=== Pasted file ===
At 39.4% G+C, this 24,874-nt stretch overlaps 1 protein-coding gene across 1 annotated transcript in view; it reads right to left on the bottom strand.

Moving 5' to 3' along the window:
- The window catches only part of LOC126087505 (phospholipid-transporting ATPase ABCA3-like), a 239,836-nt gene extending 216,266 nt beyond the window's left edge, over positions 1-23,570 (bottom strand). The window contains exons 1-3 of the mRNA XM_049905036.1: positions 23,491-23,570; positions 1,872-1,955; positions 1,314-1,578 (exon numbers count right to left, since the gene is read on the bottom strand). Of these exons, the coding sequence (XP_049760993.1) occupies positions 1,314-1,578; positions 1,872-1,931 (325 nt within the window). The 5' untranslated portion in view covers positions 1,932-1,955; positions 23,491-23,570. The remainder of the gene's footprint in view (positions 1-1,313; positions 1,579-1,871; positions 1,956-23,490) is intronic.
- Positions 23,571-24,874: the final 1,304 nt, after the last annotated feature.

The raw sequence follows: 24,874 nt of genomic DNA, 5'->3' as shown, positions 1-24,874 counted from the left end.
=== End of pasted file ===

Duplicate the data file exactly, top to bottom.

At 39.4% G+C, this 24,874-nt stretch overlaps 1 protein-coding gene across 1 annotated transcript in view; it reads right to left on the bottom strand.

Moving 5' to 3' along the window:
- The window catches only part of LOC126087505 (phospholipid-transporting ATPase ABCA3-like), a 239,836-nt gene extending 216,266 nt beyond the window's left edge, over positions 1-23,570 (bottom strand). The window contains exons 1-3 of the mRNA XM_049905036.1: positions 23,491-23,570; positions 1,872-1,955; positions 1,314-1,578 (exon numbers count right to left, since the gene is read on the bottom strand). Of these exons, the coding sequence (XP_049760993.1) occupies positions 1,314-1,578; positions 1,872-1,931 (325 nt within the window). The 5' untranslated portion in view covers positions 1,932-1,955; positions 23,491-23,570. The remainder of the gene's footprint in view (positions 1-1,313; positions 1,579-1,871; positions 1,956-23,490) is intronic.
- Positions 23,571-24,874: the final 1,304 nt, after the last annotated feature.

The raw sequence follows: 24,874 nt of genomic DNA, 5'->3' as shown, positions 1-24,874 counted from the left end.